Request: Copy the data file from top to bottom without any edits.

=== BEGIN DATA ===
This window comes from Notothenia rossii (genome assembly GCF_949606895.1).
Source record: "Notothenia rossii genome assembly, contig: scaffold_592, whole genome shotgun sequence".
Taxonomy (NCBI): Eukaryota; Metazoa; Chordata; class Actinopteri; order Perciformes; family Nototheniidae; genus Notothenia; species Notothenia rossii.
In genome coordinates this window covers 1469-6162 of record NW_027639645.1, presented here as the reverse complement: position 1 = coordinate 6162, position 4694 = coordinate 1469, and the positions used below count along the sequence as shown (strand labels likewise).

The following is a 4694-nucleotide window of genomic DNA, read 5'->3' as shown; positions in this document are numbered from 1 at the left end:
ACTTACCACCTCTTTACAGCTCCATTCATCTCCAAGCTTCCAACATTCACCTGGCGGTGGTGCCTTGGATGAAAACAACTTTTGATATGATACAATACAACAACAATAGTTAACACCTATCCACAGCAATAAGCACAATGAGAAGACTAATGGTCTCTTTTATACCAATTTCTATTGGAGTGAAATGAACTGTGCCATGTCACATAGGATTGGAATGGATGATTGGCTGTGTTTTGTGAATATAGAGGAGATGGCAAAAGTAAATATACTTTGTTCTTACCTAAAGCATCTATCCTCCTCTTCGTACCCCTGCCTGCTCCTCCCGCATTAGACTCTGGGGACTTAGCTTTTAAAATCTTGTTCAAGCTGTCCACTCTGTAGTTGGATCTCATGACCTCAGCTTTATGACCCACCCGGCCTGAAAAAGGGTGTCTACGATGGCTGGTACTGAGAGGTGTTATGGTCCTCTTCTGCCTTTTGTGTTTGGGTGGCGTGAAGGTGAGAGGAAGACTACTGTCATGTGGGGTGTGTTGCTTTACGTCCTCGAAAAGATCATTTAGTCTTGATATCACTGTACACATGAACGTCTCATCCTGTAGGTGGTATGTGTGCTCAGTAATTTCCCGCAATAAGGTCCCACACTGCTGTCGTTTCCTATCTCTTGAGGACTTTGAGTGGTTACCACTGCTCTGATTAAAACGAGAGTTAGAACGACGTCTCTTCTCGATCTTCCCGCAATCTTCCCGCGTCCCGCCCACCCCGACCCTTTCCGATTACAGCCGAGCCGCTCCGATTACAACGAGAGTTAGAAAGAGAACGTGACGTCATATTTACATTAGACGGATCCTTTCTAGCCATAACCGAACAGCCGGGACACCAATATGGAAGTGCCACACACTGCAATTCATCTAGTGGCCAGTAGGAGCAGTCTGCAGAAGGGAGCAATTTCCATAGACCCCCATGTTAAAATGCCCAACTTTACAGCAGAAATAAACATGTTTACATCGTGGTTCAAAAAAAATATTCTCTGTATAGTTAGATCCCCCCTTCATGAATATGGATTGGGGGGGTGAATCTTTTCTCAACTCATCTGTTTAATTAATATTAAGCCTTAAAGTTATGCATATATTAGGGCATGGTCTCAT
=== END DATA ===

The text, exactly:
This window comes from Notothenia rossii (genome assembly GCF_949606895.1).
Source record: "Notothenia rossii genome assembly, contig: scaffold_592, whole genome shotgun sequence".
Taxonomy (NCBI): Eukaryota; Metazoa; Chordata; class Actinopteri; order Perciformes; family Nototheniidae; genus Notothenia; species Notothenia rossii.
In genome coordinates this window covers 1469-6162 of record NW_027639645.1, presented here as the reverse complement: position 1 = coordinate 6162, position 4694 = coordinate 1469, and the positions used below count along the sequence as shown (strand labels likewise).

The following is a 4694-nucleotide window of genomic DNA, read 5'->3' as shown; positions in this document are numbered from 1 at the left end:
ACTTACCACCTCTTTACAGCTCCATTCATCTCCAAGCTTCCAACATTCACCTGGCGGTGGTGCCTTGGATGAAAACAACTTTTGATATGATACAATACAACAACAATAGTTAACACCTATCCACAGCAATAAGCACAATGAGAAGACTAATGGTCTCTTTTATACCAATTTCTATTGGAGTGAAATGAACTGTGCCATGTCACATAGGATTGGAATGGATGATTGGCTGTGTTTTGTGAATATAGAGGAGATGGCAAAAGTAAATATACTTTGTTCTTACCTAAAGCATCTATCCTCCTCTTCGTACCCCTGCCTGCTCCTCCCGCATTAGACTCTGGGGACTTAGCTTTTAAAATCTTGTTCAAGCTGTCCACTCTGTAGTTGGATCTCATGACCTCAGCTTTATGACCCACCCGGCCTGAAAAAGGGTGTCTACGATGGCTGGTACTGAGAGGTGTTATGGTCCTCTTCTGCCTTTTGTGTTTGGGTGGCGTGAAGGTGAGAGGAAGACTACTGTCATGTGGGGTGTGTTGCTTTACGTCCTCGAAAAGATCATTTAGTCTTGATATCACTGTACACATGAACGTCTCATCCTGTAGGTGGTATGTGTGCTCAGTAATTTCCCGCAATAAGGTCCCACACTGCTGTCGTTTCCTATCTCTTGAGGACTTTGAGTGGTTACCACTGCTCTGATTAAAACGAGAGTTAGAACGACGTCTCTTCTCGATCTTCCCGCAATCTTCCCGCGTCCCGCCCACCCCGACCCTTTCCGATTACAGCCGAGCCGCTCCGATTACAACGAGAGTTAGAAAGAGAACGTGACGTCATATTTACATTAGACGGATCCTTTCTAGCCATAACCGAACAGCCGGGACACCAATATGGAAGTGCCACACACTGCAATTCATCTAGTGGCCAGTAGGAGCAGTCTGCAGAAGGGAGCAATTTCCATAGACCCCCATGTTAAAATGCCCAACTTTACAGCAGAAATAAACATGTTTACATCGTGGTTCAAAAAAAATATTCTCTGTATAGTTAGATCCCCCCTTCATGAATATGGATTGGGGGGGTGAATCTTTTCTCAACTCATCTGTTTAATTAATATTAAGCCTTAAAGTTATGCATATATTAGGGCATGGTCTCAT